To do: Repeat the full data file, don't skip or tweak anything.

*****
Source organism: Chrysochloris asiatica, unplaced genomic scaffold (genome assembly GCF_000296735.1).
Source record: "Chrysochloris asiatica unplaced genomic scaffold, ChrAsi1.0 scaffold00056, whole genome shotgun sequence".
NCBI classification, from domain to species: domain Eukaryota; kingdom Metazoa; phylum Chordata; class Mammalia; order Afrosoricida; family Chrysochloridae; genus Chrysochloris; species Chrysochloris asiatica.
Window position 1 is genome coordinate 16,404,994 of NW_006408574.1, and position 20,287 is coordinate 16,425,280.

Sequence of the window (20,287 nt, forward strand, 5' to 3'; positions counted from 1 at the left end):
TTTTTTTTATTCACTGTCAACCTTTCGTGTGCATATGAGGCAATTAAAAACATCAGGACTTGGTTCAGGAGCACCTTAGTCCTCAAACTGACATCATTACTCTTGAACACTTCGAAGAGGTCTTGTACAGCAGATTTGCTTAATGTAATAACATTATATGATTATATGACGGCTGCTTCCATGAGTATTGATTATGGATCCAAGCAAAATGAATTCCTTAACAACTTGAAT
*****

Source organism: Chrysochloris asiatica, unplaced genomic scaffold (genome assembly GCF_000296735.1).
Source record: "Chrysochloris asiatica unplaced genomic scaffold, ChrAsi1.0 scaffold00056, whole genome shotgun sequence".
NCBI classification, from domain to species: domain Eukaryota; kingdom Metazoa; phylum Chordata; class Mammalia; order Afrosoricida; family Chrysochloridae; genus Chrysochloris; species Chrysochloris asiatica.
Window position 1 is genome coordinate 16,404,994 of NW_006408574.1, and position 20,287 is coordinate 16,425,280.

Sequence of the window (20,287 nt, forward strand, 5' to 3'; positions counted from 1 at the left end):
TTTTTTTTATTCACTGTCAACCTTTCGTGTGCATATGAGGCAATTAAAAACATCAGGACTTGGTTCAGGAGCACCTTAGTCCTCAAACTGACATCATTACTCTTGAACACTTCGAAGAGGTCTTGTACAGCAGATTTGCTTAATGTAATAACATTATATGATTATATGACGGCTGCTTCCATGAGTATTGATTATGGATCCAAGCAAAATGAATTCCTTAACAACTTGAAT